Many investors are concerned that future growth in the U.S. economy will be sufficiently lower than historical averages as to make returns from the broader domestic equity markets un-inspiring. Consider, for example, this recent article in The Economist about slowing rates in domestic economic growth.
A related theme that points towards slower growth in the economy is the burgeoning levels of consumer debt. Consumer spending has kept the economy moving, but the wealth effect from seemingly unstoppable real estate appreciation had to end—and appears to be doing so. These forces lead many investors to have substantial concerns about the future prospects for returns from broad equity indices. Just do a web search on the term "U.S. economic growth" and you will find a wide range of discussions—overwhelmingly suggesting that the consensus view is that the future growth prospects for the U.S. economy are not terribly rosy.
As investors get more concerned about the future of the U.S. economy and the baby boomers become increasingly risk averse, there is a lot more interest among investors in controlling portfolio exposure to swings in broad markets. A recession in the next few years could have a strongly negative impact on the ability of boomers to retire. A substantial decline in portfolio value at the start of retirement is a major detriment to the ability to fund retirement because retirees then draw a disproportionate percentage of income at the start of their retirements. Many investors seek to insulate themselves from the swings in equity markets by shifting disproportionately to bonds. The problem with this approach is that you may also sacrifice potential for future growth that you may need in order to sustain retirement income. A wholesale shift to bonds may be appropriate for some investors, but there are other alternatives.
Concern with the prospects for returns from the broader U.S. stock market does not mean that you can’t invest in equities or that you need to shift focus to be over-weight in foreign markets. There are ways to limit exposure to broad economic swings in equity markets. Hedge funds have a wide variety of strategies to minimize exposure to movements of the broader market indices and these are broadly known as market neutral strategies. In a similar vein, covered call writing funds have become quite popular as a vehicle to limit exposure to market swings. I am not, in general, a fan of covered-call funds---for some reasons as to why this is, see this article.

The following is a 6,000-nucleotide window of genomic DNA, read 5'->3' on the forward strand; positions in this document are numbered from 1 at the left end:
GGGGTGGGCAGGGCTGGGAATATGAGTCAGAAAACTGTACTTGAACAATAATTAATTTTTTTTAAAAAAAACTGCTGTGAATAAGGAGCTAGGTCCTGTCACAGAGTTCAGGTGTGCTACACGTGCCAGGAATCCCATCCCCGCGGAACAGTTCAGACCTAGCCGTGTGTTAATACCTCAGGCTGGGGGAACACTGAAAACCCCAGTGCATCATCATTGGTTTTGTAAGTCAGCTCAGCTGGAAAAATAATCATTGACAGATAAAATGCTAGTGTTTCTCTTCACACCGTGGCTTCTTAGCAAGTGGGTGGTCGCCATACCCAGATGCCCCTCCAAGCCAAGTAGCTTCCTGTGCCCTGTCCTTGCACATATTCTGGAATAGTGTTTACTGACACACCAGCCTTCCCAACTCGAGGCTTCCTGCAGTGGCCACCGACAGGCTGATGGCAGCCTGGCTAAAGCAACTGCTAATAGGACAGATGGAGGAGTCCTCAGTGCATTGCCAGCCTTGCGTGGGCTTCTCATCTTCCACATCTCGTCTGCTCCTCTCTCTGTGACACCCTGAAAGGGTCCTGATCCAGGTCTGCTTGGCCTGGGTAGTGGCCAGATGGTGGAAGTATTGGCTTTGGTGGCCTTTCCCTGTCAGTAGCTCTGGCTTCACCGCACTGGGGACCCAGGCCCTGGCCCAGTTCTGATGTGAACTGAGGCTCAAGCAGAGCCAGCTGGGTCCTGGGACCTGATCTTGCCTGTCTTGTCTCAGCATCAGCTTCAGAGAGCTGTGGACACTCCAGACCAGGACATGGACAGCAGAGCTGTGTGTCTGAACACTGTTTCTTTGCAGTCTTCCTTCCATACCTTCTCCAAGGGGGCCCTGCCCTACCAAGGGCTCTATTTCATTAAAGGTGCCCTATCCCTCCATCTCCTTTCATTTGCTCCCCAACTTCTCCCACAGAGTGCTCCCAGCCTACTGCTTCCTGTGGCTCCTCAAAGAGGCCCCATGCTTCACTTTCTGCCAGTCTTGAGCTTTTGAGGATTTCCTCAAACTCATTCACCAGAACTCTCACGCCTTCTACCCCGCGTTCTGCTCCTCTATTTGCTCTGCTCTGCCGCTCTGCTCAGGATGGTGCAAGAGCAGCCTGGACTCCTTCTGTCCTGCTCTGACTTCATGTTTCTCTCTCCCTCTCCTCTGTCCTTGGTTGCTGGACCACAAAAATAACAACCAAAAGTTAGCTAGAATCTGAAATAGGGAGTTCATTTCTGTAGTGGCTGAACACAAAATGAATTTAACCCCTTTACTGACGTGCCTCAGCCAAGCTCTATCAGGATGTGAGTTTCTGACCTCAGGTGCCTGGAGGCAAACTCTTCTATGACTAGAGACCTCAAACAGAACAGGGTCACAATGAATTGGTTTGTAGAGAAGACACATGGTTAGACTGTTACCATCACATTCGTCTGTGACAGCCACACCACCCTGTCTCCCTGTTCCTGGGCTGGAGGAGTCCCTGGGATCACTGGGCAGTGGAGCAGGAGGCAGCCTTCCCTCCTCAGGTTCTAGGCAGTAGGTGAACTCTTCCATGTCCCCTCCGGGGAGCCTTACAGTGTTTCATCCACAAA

The boom in commodities in recent years has also been partly motivated by the fact that commodities typically have relatively low correlation to equities, thereby reducing portfolio correlation to the broader equity indices. For investors who want to minimize their exposure to swings in the broader U.S. market, there are some good strategies that do not involve hedge funds, covered-call funds, heavy commodity exposure, or ‘alternative investment strategies.’ It is quite simple, in fact, to build a portfolio of substantial company stocks with low P/E ratios and decent dividend yields that does not move with the broader market.
In developing an investment portfolio, an investor needs to manage two key statistics in order to control exposure to the broader market: portfolio Beta and portfolio R-squared. Beta measures the tendency of a portfolio to move up or down with a reference market—and when I discuss Beta it is always with respect to the S&P500. R-squared measures the degree to which Beta effects describe the entire movement of an investment or portfolio. If you want to limit your exposure to the broader U.S. market, you will need to build a portfolio with low Beta and low R-squared. With that goal in mind, however, you must also consider other criteria for your investments. To provide a sample portfolio with the objective of minimizing exposure to the U.S. market, I first screened Yahoo! Finance for stocks with several criteria:
1) P/E ratio no higher than 20
2) Market capitalization no lower than $10 Billion
3) Dividend yield no lower than 2%
This screen yielded a list of twenty eight stocks. I removed some obviously redundant stocks—those that were highly correlated to one another, despite having low Beta. Having high correlation between stocks—even those with low Beta—will hurt the total diversification potential of the portfolio. I then further limited the selection to stocks with at least ten years of data. Finally, I added a couple of bond funds to the mix: Vanguard’s intermediate term bond index fund (VBIIX) and Vanguard’s high-yield corporate bond fund (VWEHX). The final list of components for the model portfolio is shown below. Most of these are household names:
A few of these firms are less well known. BCE is a major Canadian telecom firm. BBT is a mid-Atlantic bank. This portfolio has some major weight in utilities, including Con Ed (ED), Southern Company (SO), and PSEG (PEG). This is to be expected, given that utilities as a group tend not to track the economy as a whole. Demand for electricity is relatively inelastic, so Beta and R-squared tend to be low. The danger in having multiple companies in the same industry, of course, is that over-concentration can limit diversification benefits in a portfolio. This can be accounted for in portfolio design and analysis. The correlation coefficient (usually simply referred to as correlation) measures the degree to which stock returns move together. A lot of what I was looking for in developing this portfolio was low correlations between the returns of the various components. These low correlations (shown below in a correlation matrix) enable us to maximize offsetting risks and thereby improve return relative to total portfolio risk. The intersection of two ticker symbols on the matrix shows the correlation. The lower the correlations, the better.
[Note: For a basic introduction to correlations and examples of correlations between asset classes, see my recent article Targeting Low-Correlation Assets for a Portfolio.]
If you compare the correlation numbers in the table above to correlations between major equity indices—both foreign and domestic—in the linked article above, you will appreciate that many of these correlations between individual firms are extremely low.